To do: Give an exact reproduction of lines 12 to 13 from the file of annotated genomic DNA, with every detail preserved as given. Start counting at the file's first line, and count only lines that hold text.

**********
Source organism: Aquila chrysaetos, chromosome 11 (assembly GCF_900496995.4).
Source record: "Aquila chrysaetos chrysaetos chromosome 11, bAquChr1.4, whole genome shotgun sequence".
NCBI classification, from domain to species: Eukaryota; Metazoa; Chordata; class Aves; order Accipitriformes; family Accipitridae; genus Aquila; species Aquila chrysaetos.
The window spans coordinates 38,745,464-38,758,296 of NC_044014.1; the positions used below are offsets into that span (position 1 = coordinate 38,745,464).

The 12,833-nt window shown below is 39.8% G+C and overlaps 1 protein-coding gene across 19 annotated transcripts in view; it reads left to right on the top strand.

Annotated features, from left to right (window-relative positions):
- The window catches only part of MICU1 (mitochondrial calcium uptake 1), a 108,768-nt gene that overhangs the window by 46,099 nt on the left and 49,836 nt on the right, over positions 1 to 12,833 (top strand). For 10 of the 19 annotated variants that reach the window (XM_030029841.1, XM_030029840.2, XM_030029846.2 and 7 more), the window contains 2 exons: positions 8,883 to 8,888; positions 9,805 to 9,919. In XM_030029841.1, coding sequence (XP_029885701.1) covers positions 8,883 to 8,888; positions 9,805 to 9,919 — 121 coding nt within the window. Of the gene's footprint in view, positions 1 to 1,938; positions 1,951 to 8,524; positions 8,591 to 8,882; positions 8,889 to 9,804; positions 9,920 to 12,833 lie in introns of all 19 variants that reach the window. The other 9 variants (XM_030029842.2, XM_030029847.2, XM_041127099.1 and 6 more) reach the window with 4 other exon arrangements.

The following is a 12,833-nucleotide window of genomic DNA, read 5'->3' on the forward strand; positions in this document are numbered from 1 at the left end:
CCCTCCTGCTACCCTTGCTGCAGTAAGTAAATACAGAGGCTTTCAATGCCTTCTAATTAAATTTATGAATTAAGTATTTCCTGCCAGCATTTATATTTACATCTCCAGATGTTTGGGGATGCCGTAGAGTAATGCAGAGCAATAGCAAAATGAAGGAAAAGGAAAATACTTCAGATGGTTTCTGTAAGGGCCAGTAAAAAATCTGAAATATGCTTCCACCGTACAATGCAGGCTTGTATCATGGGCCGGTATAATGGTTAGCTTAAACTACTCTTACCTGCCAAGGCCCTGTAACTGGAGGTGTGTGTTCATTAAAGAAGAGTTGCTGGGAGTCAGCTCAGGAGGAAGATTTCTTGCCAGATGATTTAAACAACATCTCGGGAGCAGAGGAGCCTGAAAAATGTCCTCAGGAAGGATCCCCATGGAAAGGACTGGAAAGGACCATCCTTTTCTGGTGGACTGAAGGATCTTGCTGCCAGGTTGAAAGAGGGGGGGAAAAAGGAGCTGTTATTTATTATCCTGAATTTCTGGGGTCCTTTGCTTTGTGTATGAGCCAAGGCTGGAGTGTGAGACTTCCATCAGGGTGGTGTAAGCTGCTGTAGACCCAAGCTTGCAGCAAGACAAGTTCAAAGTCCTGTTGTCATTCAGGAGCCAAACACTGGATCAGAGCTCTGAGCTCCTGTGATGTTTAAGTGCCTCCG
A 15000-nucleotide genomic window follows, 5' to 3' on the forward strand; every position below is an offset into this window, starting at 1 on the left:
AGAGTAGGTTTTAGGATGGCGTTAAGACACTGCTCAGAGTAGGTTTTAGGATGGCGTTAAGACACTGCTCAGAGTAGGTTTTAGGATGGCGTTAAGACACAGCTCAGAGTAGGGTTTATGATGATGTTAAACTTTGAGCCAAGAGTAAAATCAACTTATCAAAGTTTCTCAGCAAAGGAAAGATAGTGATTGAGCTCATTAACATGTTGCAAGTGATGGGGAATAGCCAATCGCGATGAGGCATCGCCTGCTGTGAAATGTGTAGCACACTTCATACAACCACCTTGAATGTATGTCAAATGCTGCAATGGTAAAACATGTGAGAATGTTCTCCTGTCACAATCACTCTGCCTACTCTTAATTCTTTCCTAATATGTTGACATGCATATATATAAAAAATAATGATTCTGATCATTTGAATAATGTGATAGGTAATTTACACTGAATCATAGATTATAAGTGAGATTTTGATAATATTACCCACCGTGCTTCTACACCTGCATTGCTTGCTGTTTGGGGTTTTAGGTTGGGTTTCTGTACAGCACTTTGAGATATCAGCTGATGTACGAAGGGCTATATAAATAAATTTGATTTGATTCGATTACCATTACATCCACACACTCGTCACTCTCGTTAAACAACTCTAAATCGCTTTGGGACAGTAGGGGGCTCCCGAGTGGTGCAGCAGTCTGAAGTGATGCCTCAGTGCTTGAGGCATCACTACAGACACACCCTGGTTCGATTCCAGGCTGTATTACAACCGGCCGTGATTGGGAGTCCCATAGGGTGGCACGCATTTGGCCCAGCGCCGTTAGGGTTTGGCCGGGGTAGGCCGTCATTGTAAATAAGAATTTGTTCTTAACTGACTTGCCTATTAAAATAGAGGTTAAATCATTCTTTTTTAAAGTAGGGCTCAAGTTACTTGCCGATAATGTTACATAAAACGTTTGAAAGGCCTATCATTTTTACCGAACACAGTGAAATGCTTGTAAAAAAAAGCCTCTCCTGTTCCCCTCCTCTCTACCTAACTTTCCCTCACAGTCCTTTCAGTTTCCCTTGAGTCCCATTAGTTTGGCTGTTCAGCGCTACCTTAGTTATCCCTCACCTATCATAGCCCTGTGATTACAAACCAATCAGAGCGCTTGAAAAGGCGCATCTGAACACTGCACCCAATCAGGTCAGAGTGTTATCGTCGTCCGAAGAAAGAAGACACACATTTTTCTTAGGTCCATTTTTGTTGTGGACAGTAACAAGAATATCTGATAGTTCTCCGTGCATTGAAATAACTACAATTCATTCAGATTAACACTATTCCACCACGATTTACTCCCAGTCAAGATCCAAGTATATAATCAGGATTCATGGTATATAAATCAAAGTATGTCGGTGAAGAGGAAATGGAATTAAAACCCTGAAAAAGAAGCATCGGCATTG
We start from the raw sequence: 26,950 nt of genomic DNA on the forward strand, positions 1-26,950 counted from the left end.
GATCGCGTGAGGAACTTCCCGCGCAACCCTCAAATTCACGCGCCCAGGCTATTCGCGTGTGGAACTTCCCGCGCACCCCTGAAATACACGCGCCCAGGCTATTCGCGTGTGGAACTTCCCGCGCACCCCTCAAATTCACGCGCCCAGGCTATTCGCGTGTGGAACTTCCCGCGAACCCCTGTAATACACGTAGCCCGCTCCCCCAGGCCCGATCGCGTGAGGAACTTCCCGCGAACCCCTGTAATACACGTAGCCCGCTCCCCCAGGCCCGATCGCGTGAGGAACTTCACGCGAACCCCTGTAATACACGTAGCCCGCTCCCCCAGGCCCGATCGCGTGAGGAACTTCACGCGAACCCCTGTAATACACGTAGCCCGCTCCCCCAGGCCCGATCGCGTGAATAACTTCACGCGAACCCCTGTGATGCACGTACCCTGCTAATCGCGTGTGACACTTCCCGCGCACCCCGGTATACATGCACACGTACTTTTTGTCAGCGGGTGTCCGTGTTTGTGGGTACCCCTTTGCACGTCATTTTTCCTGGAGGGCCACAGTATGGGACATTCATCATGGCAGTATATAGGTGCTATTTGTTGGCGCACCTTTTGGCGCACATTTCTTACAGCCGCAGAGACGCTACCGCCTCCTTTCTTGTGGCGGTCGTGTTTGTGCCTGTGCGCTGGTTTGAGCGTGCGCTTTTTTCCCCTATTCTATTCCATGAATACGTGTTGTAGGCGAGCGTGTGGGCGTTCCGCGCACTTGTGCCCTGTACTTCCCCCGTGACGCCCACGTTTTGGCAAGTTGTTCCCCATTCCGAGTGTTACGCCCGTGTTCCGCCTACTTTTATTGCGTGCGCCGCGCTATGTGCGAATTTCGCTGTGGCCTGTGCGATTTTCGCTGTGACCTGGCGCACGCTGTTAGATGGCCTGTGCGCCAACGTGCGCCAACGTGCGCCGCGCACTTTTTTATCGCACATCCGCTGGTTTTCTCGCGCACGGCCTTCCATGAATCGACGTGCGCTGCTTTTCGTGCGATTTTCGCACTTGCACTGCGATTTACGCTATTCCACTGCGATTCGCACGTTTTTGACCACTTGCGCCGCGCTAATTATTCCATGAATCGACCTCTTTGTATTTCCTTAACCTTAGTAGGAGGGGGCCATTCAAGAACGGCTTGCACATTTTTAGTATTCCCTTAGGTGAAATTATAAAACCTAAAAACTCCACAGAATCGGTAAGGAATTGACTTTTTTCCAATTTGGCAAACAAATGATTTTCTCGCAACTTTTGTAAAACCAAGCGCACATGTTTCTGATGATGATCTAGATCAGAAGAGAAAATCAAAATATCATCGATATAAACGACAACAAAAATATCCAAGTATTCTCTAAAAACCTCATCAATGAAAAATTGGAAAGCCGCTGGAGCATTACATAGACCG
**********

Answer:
We start from the raw sequence: 26,950 nt of genomic DNA on the forward strand, positions 1-26,950 counted from the left end.
GATCGCGTGAGGAACTTCCCGCGCAACCCTCAAATTCACGCGCCCAGGCTATTCGCGTGTGGAACTTCCCGCGCACCCCTGAAATACACGCGCCCAGGCTATTCGCGTGTGGAACTTCCCGCGCACCCCTCAAATTCACGCGCCCAGGCTATTCGCGTGTGGAACTTCCCGCGAACCCCTGTAATACACGTAGCCCGCTCCCCCAGGCCCGATCGCGTGAGGAACTTCCCGCGAACCCCTGTAATACACGTAGCCCGCTCCCCCAGGCCCGATCGCGTGAGGAACTTCACGCGAACCCCTGTAATACACGTAGCCCGCTCCCCCAGGCCCGATCGCGTGAGGAACTTCACGCGAACCCCTGTAATACACGTAGCCCGCTCCCCCAGGCCCGATCGCGTGAATAACTTCACGCGAACCCCTGTGATGCACGTACCCTGCTAATCGCGTGTGACACTTCCCGCGCACCCCGGTATACATGCACACGTACTTTTTGTCAGCGGGTGTCCGTGTTTGTGGGTACCCCTTTGCACGTCATTTTTCCTGGAGGGCCACAGTATGGGACATTCATCATGGCAGTATATAGGTGCTATTTGTTGGCGCACCTTTTGGCGCACATTTCTTACAGCCGCAGAGACGCTACCGCCTCCTTTCTTGTGGCGGTCGTGTTTGTGCCTGTGCGCTGGTTTGAGCGTGCGCTTTTTTCCCCTATTCTATTCCATGAATACGTGTTGTAGGCGAGCGTGTGGGCGTTCCGCGCACTTGTGCCCTGTACTTCCCCCGTGACGCCCACGTTTTGGCAAGTTGTTCCCCATTCCGAGTGTTACGCCCGTGTTCCGCCTACTTTTATTGCGTGCGCCGCGCTATGTGCGAATTTCGCTGTGGCCTGTGCGATTTTCGCTGTGACCTGGCGCACGCTGTTAGATGGCCTGTGCGCCAACGTGCGCCAACGTGCGCCGCGCACTTTTTTATCGCACATCCGCTGGTTTTCTCGCGCACGGCCTTCCATGAATCGACGTGCGCTGCTTTTCGTGCGATTTTCGCACTTGCACTGCGATTTACGCTATTCCACTGCGATTCGCACGTTTTTGACCACTTGCGCCGCGCTAATTATTCCATGAATCGACCTCTTTGTATTTCCTTAACCTTAGTAGGAGGGGGCCATTCAAGAACGGCTTGCACATTTTTAGTATTCCCTTAGGTGAAATTATAAAACCTAAAAACTCCACAGAATCGGTAAGGAATTGACTTTTTTCCAATTTGGCAAACAAATGATTTTCTCGCAACTTTTGTAAAACCAAGCGCACATGTTTCTGATGATGATCTAGATCAGAAGAGAAAATCAAAATATCATCGATATAAACGACAACAAAAATATCCAAGTATTCTCTAAAAACCTCATCAATGAAAAATTGGAAAGCCGCTGGAGCATTACATAGACCG